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Samuel Rose is a PhD student at the University’s Institute of Integrative Biology. He is working in structural biology with Professor Samar Hasnain as a member of the Molecular Biophysics (MBG) group and is spending two years at RIKEN, Japan’s flagship research organisation.
Why Structural biology?
Structural biology helps to bring biological molecules to life by allowing us to visualise atomic details in three dimensions. With access to the 3D structures of proteins we can gain significant insights into how they are assembled, how they function and how they interact.
Generally, x-ray crystallography is the structural biologist’s tool of choice. Here, the protein is crystallised, producing a crystal lattice of many identical protein molecules. When x-rays interact with the atoms in the protein it provides diffraction data which give information on the spatial relationships of atoms, which the 3D structure can then be built from.
I am currently based at the RIKEN Harima Institute in Japan as part of the international collaboration between the University of Liverpool and RIKEN. I am extremely fortunate to be able to spend two years here in Japan as part of my PhD with this unique opportunity allowing me to work full-time at the RIKEN Spring-8 center, which is the largest synchrotron radiation facility in the world. Here, more bright and intense x-ray beams are produced so the 3D structure generated can be of a much higher resolution compared to normal x-ray sources.
As well as using this tool regularly, I will also be using a very exciting new method in structural biology called X-ray Free electron laser (XFEL). This provides pulses with high densities of X-ray photons (light) in a very short time frame which is exciting as it allows radiation-damage (something which is inevitable in synchrotron radiation) free structures to be determined and also allows you to view lightning-fast biological processes in real-time, like a sub-microscopic movie.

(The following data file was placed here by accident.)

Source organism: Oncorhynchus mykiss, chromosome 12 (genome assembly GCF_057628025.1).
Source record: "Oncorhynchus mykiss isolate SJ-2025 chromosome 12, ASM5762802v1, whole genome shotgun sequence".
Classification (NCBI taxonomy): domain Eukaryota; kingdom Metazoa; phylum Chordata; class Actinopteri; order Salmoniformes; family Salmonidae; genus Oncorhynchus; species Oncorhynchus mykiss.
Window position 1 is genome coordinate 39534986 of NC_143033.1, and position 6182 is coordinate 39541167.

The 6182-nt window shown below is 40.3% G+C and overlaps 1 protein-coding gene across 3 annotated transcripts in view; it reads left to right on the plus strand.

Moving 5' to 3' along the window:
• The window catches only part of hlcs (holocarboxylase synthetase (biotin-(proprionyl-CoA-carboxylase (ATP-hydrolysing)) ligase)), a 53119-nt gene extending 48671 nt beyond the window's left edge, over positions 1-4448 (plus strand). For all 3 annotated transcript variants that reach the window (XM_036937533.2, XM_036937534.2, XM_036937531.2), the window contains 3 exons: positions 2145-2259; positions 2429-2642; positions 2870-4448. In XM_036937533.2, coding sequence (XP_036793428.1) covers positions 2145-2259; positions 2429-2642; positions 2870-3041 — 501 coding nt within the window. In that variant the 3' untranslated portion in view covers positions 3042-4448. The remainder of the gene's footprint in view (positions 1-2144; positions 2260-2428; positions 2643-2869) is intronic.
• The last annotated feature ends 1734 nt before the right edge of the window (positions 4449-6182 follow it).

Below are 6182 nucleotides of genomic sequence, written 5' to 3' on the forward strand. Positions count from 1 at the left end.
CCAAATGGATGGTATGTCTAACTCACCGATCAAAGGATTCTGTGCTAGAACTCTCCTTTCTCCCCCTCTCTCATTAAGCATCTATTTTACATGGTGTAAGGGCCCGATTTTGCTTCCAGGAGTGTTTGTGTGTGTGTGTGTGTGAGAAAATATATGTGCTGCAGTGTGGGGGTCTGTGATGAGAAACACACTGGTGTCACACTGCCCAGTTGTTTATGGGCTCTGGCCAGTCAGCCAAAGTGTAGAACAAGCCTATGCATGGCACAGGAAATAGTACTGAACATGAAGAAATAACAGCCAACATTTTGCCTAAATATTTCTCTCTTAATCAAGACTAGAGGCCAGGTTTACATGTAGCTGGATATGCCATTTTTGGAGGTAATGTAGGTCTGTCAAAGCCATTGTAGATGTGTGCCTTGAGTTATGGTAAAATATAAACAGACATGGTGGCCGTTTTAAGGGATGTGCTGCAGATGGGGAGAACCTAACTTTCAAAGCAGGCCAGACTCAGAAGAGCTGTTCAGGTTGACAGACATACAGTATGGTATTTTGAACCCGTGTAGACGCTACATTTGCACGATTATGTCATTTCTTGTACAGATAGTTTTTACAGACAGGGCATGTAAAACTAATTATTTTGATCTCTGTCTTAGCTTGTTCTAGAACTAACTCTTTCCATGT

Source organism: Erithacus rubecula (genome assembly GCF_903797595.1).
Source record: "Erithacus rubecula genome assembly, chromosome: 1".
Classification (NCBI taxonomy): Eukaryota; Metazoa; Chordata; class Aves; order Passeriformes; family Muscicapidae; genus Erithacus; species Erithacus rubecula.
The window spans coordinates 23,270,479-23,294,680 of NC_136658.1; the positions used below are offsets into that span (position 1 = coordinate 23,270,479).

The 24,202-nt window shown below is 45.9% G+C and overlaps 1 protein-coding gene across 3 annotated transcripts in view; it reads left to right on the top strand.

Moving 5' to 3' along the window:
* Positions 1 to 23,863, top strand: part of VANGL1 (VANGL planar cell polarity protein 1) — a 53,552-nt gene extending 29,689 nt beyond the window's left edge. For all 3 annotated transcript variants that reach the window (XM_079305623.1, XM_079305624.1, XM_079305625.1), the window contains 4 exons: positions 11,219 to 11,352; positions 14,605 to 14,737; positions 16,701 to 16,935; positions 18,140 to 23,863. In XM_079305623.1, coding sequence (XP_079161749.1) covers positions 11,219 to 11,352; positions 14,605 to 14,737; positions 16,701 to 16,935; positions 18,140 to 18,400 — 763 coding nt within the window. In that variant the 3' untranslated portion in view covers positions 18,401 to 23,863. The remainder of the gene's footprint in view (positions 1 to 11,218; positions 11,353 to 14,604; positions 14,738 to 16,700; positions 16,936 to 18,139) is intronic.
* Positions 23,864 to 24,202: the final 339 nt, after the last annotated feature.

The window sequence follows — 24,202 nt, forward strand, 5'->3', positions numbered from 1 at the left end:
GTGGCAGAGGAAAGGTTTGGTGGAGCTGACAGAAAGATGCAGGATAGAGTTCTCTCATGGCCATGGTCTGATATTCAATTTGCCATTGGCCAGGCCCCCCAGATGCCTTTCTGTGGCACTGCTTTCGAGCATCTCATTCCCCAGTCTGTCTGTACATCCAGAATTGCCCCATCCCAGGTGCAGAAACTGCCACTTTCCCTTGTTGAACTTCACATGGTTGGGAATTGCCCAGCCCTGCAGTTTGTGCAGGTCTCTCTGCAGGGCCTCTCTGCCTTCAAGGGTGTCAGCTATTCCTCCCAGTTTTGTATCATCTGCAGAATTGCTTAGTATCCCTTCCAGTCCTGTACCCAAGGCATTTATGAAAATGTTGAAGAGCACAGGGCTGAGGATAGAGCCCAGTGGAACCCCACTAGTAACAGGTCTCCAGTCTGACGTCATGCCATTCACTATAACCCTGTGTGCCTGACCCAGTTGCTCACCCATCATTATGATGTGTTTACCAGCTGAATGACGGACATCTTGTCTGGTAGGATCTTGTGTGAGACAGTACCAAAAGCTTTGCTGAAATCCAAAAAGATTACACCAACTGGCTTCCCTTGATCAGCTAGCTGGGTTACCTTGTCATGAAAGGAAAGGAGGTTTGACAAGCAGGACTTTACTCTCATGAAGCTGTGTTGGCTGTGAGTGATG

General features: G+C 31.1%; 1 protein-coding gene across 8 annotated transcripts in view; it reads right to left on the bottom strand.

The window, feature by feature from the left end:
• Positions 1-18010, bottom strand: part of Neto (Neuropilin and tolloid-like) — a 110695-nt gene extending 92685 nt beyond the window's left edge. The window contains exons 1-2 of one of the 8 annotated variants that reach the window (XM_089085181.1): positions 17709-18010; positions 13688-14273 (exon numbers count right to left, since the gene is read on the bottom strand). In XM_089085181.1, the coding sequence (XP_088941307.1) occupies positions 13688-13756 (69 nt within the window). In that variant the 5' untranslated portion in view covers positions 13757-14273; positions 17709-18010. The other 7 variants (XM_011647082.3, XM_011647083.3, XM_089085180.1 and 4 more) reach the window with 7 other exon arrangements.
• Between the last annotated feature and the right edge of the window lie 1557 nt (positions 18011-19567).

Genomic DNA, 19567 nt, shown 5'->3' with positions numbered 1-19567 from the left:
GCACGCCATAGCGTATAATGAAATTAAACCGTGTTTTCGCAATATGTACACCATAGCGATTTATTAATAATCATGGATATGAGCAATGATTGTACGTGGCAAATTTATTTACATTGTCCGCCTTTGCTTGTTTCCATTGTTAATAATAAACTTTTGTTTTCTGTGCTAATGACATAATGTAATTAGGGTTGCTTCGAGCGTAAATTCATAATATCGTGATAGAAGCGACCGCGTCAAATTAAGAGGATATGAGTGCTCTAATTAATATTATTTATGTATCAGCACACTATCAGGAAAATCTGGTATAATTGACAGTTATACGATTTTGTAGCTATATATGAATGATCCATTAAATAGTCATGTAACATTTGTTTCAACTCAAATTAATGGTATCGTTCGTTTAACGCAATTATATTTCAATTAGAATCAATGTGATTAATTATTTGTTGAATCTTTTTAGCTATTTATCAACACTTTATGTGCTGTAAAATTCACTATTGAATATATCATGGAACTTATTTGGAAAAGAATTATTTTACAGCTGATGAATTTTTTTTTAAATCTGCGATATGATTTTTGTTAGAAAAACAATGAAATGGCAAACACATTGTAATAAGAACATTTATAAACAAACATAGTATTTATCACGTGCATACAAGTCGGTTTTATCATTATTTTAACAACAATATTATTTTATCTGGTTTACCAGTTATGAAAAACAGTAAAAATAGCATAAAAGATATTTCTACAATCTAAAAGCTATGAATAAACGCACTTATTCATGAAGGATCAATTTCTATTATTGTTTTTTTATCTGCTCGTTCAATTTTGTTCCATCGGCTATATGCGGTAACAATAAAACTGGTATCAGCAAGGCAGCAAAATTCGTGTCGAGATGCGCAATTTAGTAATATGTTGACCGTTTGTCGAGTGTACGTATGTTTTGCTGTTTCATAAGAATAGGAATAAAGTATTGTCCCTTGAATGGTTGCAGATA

I am working on these methods to answer questions relating to the structure-function-dynamics of a key enzyme involved in the denitrification process (where fixed nitrogen is recycled to the atmosphere) as part of the global nitrogen cycle. The greenhouse and ozone-depleting gas N2O is a significant by-product in this process, so has impacts on both agronomy and the environment and thus is an important area of research.
Life in Japan
I have been here in Japan for almost six months now as part of the Liverpool-RIKEN partnership and I am loving my time here. My research is really enjoyable, I have this unique opportunity to use and participate in the most advanced methods that are available for structural biology on a daily basis.
My social time here and experiencing what this country has to offer is also really enjoyable. The technology, people, food (even if it is a little different to the UK), drink and locations are all great – especially the vending machines and sake! If you have the opportunity to come to Japan, either through the Liverpool-RIKEN partnership or just on vacation, you will definitely have an amazing time.
Sam will conclude his work at the RIKEN Harima Institute in 2021 and return to Liverpool to complete his PhD. His work with the Institute forms part of a joint international graduate programme between the University and RIKEN that provides an exciting opportunity for PhD students studying biological and physical sciences at Liverpool to spend two years at one of RIKEN’s research institutes.
A traditional Japanese meal during a recent visit by his supervisor, Professor Samar Hasnain, with researchers at Harima RIKEN Institute.
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